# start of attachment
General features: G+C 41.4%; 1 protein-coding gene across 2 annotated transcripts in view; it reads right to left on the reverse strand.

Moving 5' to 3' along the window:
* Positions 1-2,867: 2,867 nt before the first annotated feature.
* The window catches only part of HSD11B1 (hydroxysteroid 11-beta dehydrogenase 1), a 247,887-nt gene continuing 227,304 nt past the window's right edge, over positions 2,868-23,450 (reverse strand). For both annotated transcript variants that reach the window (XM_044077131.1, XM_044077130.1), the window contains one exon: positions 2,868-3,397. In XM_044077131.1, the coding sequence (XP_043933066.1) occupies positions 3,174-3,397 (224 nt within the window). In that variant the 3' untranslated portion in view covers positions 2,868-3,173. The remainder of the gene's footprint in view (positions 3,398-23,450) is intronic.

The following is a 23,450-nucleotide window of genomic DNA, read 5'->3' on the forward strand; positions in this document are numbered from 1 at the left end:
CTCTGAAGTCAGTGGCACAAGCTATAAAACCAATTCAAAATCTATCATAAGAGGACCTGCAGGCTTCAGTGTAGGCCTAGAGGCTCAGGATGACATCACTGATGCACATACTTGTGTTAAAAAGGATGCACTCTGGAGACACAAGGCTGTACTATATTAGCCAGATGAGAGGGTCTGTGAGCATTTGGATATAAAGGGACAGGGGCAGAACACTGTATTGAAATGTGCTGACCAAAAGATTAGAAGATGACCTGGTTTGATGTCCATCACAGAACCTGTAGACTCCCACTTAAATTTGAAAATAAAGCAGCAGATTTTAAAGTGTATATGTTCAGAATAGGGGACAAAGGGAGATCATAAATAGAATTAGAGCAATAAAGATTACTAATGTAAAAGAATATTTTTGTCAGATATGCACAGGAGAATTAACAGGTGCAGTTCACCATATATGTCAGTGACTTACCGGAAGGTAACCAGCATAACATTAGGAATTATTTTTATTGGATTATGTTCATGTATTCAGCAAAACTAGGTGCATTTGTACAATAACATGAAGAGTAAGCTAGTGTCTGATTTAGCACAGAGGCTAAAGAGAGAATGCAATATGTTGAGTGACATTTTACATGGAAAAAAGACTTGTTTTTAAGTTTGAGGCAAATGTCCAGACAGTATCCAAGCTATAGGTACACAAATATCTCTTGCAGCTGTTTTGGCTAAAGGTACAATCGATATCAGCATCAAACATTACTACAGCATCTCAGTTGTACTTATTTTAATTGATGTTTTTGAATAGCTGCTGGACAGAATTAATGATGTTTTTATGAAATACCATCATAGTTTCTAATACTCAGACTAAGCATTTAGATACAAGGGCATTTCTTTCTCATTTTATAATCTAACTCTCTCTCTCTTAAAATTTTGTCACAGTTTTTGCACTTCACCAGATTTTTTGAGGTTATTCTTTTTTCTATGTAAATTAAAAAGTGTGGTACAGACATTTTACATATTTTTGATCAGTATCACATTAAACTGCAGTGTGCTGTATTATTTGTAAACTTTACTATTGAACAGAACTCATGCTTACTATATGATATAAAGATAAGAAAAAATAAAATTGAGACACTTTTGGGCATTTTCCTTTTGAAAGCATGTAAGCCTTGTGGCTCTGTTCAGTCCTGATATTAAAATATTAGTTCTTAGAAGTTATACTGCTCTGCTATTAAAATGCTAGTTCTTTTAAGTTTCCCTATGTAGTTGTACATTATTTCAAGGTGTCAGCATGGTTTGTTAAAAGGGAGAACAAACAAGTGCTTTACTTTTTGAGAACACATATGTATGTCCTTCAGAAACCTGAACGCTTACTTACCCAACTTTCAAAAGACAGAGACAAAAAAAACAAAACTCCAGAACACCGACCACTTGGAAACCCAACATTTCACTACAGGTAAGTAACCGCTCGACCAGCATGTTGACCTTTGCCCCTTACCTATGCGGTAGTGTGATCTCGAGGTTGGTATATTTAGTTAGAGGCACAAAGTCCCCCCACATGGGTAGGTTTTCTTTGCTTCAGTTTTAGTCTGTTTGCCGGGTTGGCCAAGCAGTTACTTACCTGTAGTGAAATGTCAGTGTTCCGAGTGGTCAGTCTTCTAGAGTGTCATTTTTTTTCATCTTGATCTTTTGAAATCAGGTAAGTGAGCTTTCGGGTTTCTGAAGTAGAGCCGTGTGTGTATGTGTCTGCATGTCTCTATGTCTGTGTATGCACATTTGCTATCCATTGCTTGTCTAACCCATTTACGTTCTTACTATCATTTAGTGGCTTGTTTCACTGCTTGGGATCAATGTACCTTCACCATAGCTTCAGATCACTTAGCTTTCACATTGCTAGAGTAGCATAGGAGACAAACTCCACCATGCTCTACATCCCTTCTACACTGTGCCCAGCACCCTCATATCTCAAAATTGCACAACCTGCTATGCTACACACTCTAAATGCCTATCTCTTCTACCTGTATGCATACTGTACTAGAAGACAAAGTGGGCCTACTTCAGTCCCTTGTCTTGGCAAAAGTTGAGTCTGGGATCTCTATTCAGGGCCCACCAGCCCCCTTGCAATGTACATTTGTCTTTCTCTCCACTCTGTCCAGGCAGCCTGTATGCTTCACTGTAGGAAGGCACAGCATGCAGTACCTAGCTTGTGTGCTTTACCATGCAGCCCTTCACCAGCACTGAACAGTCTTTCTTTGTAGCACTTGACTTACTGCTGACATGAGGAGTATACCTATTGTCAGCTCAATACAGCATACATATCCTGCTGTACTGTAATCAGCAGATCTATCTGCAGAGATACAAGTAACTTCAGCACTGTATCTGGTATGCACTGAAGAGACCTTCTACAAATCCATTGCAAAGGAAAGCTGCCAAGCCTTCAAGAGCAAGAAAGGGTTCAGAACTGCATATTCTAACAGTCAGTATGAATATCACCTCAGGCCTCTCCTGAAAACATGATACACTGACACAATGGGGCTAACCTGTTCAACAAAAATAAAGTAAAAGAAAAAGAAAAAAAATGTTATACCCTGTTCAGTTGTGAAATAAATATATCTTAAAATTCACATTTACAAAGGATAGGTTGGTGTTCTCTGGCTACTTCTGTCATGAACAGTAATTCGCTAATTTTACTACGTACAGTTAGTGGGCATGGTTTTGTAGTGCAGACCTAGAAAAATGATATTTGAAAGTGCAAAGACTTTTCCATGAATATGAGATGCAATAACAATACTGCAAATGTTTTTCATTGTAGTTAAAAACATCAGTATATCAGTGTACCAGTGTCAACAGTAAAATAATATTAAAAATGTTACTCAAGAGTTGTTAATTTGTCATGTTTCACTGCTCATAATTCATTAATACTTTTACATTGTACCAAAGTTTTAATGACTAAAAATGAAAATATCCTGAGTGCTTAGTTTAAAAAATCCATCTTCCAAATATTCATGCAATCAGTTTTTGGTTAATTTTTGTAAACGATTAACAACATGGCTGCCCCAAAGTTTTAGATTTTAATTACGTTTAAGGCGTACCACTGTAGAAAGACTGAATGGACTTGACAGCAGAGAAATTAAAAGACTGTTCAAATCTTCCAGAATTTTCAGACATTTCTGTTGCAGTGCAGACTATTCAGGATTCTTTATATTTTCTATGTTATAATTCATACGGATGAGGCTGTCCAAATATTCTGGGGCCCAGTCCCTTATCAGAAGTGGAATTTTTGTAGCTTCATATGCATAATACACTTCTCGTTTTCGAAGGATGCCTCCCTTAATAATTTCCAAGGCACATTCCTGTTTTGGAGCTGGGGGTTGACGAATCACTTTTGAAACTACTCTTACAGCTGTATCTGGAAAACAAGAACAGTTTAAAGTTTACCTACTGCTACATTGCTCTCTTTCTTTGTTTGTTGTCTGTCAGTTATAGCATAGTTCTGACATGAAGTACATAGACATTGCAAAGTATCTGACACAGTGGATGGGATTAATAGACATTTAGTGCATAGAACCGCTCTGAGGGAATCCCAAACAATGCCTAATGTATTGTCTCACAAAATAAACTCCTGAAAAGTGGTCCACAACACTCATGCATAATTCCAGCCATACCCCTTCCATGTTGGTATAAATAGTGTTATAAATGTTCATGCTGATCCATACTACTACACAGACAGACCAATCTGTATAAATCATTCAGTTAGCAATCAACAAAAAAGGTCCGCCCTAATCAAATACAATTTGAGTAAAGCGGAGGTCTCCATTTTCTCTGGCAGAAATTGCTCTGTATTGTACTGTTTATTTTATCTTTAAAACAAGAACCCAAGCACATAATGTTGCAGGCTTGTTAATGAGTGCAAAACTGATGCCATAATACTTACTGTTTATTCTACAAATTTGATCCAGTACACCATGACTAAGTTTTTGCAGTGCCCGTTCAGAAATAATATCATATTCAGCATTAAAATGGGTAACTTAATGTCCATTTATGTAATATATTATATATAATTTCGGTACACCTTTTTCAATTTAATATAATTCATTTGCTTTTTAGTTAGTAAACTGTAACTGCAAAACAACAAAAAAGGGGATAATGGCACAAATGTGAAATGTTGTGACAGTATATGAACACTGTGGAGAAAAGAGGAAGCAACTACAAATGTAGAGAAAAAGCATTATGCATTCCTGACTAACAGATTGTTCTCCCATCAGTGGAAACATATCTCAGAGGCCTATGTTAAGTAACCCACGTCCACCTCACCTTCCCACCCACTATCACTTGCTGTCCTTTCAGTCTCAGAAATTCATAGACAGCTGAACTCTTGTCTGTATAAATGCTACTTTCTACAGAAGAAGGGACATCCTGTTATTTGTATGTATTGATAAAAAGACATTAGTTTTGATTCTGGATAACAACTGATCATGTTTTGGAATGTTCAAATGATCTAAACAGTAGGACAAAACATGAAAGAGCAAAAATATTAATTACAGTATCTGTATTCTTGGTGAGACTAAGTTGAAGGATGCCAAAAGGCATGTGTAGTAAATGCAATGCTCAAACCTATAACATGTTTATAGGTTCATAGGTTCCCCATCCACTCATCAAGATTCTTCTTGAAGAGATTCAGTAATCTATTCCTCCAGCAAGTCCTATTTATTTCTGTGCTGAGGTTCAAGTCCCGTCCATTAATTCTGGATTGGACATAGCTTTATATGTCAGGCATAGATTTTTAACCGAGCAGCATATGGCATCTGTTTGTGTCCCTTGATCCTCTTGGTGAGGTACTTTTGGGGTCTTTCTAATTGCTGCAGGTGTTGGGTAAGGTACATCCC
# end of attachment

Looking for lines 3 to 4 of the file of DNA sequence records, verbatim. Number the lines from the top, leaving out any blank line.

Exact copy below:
* Positions 1-2,867: 2,867 nt before the first annotated feature.
* The window catches only part of HSD11B1 (hydroxysteroid 11-beta dehydrogenase 1), a 247,887-nt gene continuing 227,304 nt past the window's right edge, over positions 2,868-23,450 (reverse strand). For both annotated transcript variants that reach the window (XM_044077131.1, XM_044077130.1), the window contains one exon: positions 2,868-3,397. In XM_044077131.1, the coding sequence (XP_043933066.1) occupies positions 3,174-3,397 (224 nt within the window). In that variant the 3' untranslated portion in view covers positions 2,868-3,173. The remainder of the gene's footprint in view (positions 3,398-23,450) is intronic.